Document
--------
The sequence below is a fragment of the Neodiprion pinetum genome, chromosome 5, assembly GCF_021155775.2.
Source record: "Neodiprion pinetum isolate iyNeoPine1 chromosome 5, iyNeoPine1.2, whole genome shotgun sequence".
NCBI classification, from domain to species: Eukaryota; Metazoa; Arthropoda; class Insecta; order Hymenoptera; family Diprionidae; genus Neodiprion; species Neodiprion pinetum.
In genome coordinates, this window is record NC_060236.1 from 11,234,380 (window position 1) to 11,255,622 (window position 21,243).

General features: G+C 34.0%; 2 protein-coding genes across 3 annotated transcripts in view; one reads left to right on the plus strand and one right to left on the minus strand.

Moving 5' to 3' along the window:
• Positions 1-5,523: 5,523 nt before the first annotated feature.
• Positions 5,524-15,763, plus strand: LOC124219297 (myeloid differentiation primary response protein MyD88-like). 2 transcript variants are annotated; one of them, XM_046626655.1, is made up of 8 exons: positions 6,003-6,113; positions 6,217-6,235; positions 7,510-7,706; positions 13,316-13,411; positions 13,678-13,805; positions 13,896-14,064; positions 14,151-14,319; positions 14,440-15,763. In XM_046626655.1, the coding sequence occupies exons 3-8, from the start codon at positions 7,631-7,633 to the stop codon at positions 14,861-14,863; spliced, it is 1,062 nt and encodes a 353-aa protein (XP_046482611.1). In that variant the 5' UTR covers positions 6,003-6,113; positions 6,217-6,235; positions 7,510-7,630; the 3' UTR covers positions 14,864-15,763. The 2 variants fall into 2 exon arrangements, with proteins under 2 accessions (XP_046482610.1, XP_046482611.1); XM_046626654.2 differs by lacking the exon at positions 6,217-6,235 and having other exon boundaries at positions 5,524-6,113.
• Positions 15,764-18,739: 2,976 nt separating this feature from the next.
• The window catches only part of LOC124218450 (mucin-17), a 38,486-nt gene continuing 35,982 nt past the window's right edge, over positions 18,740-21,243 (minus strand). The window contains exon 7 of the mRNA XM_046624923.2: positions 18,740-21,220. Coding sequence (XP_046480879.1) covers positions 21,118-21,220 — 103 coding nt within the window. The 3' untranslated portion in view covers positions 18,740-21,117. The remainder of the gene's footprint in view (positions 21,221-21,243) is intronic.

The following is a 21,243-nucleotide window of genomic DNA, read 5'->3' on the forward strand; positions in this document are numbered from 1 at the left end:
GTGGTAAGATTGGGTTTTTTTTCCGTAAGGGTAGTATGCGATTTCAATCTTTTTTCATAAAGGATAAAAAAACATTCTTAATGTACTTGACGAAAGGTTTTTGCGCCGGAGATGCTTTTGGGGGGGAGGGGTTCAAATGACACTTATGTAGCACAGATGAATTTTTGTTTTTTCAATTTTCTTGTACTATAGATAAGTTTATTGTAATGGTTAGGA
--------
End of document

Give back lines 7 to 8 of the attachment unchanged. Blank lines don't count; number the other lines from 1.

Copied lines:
• Positions 1-5,523: 5,523 nt before the first annotated feature.
• Positions 5,524-15,763, plus strand: LOC124219297 (myeloid differentiation primary response protein MyD88-like). 2 transcript variants are annotated; one of them, XM_046626655.1, is made up of 8 exons: positions 6,003-6,113; positions 6,217-6,235; positions 7,510-7,706; positions 13,316-13,411; positions 13,678-13,805; positions 13,896-14,064; positions 14,151-14,319; positions 14,440-15,763. In XM_046626655.1, the coding sequence occupies exons 3-8, from the start codon at positions 7,631-7,633 to the stop codon at positions 14,861-14,863; spliced, it is 1,062 nt and encodes a 353-aa protein (XP_046482611.1). In that variant the 5' UTR covers positions 6,003-6,113; positions 6,217-6,235; positions 7,510-7,630; the 3' UTR covers positions 14,864-15,763. The 2 variants fall into 2 exon arrangements, with proteins under 2 accessions (XP_046482610.1, XP_046482611.1); XM_046626654.2 differs by lacking the exon at positions 6,217-6,235 and having other exon boundaries at positions 5,524-6,113.